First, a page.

It’s as if the writer’s didn’t know how to resolve the love story and in desperation resort to dragging in AL Gore-ish environmental scare tactics to give the film a wrap up and a message: The same message we’ve seen before in such message films as Happy Feet and Bee Season – all humans are fat and stupid and don’t care about the environment, so very sensitive penguins, bees, or robots (who are all victims of the mean humans) have to teach us a lesson.
This is all well and good, but it’s not the reason I went to see WALL-E. If I decide to go and see An Inconvenient Truth I know exactly what to expect on the screen. But WALL-E’s trailers promise of clever humor and an evening’s entertainment is false advertising at its worst.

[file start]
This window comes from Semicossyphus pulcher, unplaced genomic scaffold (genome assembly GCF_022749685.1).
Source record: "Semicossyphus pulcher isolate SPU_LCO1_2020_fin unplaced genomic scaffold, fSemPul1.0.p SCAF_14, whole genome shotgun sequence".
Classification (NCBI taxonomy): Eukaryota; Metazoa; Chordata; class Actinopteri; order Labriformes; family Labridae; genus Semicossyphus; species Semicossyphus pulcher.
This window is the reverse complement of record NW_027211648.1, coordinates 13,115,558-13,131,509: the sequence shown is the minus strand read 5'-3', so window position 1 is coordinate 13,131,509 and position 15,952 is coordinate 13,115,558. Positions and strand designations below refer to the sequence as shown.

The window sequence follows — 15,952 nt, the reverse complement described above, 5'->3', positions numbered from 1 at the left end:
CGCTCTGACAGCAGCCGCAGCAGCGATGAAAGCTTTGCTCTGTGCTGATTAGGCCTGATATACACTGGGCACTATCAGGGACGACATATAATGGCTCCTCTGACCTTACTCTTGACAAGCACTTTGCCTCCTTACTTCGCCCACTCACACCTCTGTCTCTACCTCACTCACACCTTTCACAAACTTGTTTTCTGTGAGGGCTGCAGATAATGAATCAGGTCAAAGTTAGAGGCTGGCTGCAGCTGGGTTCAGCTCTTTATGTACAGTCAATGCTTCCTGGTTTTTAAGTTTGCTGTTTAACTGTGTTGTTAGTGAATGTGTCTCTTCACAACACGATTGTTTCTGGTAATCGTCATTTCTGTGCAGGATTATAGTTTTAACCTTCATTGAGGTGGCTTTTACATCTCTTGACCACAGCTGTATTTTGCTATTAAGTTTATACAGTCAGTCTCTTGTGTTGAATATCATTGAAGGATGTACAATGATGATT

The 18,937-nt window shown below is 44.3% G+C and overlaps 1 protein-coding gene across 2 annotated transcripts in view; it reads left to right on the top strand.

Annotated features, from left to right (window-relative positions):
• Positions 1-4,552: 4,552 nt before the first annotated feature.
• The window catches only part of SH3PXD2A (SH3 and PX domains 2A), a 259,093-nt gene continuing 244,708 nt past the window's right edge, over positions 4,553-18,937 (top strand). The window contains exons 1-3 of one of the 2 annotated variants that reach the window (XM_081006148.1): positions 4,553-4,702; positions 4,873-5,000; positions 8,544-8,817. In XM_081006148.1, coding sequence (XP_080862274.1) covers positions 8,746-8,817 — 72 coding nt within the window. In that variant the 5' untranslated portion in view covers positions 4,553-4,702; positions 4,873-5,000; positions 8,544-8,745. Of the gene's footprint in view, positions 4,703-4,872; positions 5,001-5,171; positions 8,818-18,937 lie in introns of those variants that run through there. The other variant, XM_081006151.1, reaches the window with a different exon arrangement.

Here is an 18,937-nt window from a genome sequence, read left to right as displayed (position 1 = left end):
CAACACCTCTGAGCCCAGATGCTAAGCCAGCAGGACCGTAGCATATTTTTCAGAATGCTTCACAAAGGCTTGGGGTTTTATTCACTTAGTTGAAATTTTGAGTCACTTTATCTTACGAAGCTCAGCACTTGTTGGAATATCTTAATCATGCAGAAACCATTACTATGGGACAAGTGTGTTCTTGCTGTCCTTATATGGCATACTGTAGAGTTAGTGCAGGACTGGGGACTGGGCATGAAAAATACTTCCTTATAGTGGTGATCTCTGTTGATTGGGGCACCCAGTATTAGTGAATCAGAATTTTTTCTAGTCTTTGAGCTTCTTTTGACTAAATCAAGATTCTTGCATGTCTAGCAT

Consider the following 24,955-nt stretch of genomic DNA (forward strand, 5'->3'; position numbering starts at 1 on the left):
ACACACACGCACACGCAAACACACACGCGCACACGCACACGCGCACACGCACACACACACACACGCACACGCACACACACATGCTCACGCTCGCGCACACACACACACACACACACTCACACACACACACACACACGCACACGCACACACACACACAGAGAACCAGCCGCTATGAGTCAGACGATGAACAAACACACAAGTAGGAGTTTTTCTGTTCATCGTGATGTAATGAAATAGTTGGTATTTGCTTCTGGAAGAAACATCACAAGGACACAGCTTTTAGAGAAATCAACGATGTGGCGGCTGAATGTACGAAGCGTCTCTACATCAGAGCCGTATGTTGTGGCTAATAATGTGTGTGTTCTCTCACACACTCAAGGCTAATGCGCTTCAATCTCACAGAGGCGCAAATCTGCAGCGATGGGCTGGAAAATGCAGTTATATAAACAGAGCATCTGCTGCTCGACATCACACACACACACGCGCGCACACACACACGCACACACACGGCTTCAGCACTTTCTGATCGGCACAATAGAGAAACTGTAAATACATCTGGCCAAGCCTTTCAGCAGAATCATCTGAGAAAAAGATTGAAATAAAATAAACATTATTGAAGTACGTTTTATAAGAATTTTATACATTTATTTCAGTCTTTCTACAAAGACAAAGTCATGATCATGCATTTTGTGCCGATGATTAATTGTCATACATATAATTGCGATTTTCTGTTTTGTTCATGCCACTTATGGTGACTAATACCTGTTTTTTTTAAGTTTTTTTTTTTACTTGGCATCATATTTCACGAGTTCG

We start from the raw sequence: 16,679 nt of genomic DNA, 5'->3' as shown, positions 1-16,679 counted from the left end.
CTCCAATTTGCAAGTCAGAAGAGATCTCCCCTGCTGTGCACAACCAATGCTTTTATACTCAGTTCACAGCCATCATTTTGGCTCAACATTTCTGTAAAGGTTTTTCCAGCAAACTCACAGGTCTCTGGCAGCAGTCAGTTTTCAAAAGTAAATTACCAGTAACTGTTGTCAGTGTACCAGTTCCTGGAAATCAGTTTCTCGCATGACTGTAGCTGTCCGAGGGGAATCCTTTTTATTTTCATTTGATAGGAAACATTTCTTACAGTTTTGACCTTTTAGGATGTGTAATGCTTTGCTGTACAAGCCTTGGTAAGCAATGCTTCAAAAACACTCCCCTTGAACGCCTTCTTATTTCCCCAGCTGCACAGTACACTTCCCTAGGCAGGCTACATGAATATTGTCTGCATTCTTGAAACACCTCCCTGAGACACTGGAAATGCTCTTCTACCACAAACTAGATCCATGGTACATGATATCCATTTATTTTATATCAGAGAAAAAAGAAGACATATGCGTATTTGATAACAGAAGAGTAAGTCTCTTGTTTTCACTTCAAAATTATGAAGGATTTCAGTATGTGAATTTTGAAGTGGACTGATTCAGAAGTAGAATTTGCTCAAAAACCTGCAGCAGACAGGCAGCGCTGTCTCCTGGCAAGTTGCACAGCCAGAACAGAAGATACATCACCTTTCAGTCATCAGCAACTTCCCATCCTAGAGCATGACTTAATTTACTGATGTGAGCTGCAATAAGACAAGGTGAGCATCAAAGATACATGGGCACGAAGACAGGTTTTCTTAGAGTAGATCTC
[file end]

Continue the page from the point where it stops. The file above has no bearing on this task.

WALL-E takes a surprisingly firm stance on the uselessness and unlikability of humankind, showing us a future world in which humans -- fed largely on junk food -- have become so fat they look like old-fashioned rubber dollies bloated to obscene proportions. They're obese partly because they're lazy: Instead of walking, they've gotten used to coasting along on floating chaise lounges, and robots cater to their every whim. Instead of talking to each other face-to-face, they chat with their friends on computer screens that appear to be permanently affixed just a few inches from their faces – even when their friends are sailing along right next to them.